Steve: So tactically when you are meeting prospective research hires for Pinterest, how do you – that’s – and obviously you look at many things, but how do you look for that?

Gabe: That’s a good question. I think first of all – how do you look for resilience. I think you talk to them a little bit about their career and I ask people to tell stories about the research they’ve done. You ask them to tell stories about, you know, what’s an example of a project that you did that you think showcases your skill set and really shows the best of you. And then you ask them questions about – they talk a lot about doing the research, then you actually have the real conversation of like so what happened next? What did you do? How did you approach communicating that to other people? What were the challenges you faced? And really – because we want to talk about the researchers, researchers, but again I just feel like that’s the smaller part of what we do in a context of an organization. ‘Cuz that’s what we’re good at and we like and we like that and we want to talk about it and we want to make that the big part, but like great – this is like you can build it and they don’t have to come sort of moment. Or even – I heard this great quote awhile ago which was “you don’t have to make a mistake to lose the game” and that’s about context and timing and sometimes like you have a great insight for an organization but the timing is not correct and it’s out of your control and so then what do you do? Do you pack it up and go away? Do you like start making posters and put them up every month? Do you continue to like any time anyone brings up tangentially relation, like oh that’s like what we found in this research from before, are you aware of it? That’s like part of the story of research and try to focus a little bit on that in conversations.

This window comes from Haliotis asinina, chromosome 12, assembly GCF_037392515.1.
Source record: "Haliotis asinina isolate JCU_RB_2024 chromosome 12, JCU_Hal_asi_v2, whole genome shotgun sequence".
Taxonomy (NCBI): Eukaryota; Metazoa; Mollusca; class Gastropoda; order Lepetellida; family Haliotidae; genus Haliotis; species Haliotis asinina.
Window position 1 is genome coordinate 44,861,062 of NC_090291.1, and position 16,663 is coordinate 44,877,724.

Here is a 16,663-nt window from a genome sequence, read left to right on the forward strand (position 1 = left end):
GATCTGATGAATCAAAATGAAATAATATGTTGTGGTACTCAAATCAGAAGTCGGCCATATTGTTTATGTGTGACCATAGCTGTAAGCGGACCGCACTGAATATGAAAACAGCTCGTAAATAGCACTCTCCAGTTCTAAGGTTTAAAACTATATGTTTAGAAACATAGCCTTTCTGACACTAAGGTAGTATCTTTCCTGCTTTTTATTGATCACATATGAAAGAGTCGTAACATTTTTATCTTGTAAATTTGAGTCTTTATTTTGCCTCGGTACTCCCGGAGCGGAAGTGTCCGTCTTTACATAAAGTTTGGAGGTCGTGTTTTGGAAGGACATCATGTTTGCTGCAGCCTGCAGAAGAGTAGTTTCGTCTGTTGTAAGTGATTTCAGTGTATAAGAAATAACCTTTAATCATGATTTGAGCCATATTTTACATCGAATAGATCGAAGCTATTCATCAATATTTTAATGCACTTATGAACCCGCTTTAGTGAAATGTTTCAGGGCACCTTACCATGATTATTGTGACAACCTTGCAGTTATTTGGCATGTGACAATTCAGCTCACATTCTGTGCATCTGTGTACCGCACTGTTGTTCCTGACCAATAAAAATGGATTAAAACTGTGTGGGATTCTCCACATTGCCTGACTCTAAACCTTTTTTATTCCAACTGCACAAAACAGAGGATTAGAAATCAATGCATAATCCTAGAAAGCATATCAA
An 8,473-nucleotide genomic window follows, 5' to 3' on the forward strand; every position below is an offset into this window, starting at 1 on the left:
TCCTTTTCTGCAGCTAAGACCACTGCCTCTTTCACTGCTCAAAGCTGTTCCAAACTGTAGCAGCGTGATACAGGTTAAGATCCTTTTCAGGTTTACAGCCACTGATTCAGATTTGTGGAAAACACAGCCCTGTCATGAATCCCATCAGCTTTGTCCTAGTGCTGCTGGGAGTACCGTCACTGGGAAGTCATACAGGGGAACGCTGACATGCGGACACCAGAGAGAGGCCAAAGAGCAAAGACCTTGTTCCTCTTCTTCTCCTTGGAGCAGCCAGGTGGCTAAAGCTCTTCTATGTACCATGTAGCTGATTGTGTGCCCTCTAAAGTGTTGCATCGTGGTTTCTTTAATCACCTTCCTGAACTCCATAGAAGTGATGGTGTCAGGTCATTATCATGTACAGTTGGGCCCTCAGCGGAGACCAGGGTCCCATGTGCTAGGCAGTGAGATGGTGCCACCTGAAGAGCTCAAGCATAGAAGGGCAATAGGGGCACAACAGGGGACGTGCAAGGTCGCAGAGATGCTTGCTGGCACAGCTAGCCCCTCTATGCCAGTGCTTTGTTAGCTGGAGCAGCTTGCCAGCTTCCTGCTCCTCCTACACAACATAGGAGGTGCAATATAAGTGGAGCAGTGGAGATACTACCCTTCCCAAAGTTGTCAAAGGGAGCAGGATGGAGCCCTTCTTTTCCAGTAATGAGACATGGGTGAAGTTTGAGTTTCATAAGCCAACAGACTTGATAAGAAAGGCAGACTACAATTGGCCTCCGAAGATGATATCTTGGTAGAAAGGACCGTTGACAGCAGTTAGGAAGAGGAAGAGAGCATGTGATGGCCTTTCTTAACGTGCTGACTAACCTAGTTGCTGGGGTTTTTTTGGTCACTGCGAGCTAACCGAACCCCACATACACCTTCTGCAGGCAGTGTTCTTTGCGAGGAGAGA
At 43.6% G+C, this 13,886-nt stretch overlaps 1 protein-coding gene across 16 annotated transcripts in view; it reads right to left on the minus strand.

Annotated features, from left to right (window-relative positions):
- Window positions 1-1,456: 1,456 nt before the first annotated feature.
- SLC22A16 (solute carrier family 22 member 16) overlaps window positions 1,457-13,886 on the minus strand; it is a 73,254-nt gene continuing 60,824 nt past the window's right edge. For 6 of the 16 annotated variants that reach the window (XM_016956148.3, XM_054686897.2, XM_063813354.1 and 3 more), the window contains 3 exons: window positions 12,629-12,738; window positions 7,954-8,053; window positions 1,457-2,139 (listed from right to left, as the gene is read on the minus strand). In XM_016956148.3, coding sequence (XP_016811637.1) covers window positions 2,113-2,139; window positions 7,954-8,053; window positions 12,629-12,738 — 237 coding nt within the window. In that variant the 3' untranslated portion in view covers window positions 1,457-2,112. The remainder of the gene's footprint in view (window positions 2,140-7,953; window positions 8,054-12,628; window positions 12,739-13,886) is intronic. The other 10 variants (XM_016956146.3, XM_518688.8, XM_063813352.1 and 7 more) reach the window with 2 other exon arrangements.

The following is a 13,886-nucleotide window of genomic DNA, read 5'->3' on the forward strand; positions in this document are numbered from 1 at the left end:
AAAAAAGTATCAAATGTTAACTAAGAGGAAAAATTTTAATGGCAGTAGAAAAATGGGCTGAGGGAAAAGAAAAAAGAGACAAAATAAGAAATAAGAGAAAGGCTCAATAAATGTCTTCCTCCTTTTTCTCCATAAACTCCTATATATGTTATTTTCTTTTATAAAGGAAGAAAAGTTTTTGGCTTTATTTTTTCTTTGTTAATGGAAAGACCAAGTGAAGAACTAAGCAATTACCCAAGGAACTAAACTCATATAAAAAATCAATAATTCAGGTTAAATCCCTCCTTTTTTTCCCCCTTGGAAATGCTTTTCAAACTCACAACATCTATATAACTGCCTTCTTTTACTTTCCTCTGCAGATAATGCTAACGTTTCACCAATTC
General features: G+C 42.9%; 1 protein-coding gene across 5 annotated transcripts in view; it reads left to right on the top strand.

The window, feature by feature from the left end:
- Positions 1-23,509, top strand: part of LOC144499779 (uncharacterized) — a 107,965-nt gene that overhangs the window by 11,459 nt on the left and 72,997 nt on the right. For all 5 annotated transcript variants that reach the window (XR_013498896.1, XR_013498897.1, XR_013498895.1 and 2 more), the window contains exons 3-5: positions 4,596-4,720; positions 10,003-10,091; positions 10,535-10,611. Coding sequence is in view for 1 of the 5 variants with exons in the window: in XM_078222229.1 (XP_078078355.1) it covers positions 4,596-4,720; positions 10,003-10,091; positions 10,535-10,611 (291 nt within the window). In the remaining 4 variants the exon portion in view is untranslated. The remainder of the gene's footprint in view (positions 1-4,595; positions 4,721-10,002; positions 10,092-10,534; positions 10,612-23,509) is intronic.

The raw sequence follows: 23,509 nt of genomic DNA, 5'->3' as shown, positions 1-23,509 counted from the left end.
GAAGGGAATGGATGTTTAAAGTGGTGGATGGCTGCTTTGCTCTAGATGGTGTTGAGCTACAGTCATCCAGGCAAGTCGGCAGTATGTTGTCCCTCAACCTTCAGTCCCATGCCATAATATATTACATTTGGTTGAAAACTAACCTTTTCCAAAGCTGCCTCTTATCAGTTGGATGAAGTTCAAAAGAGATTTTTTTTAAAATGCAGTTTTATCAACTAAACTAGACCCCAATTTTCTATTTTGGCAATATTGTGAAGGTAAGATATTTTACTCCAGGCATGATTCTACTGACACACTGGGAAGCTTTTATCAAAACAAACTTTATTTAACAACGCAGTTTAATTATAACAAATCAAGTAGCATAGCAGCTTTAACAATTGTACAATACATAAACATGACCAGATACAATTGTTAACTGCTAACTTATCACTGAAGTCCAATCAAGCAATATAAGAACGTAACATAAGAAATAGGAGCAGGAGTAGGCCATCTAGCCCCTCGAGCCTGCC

Steve: Is that something you are teaching researchers that you hire? Or does someone have to come in?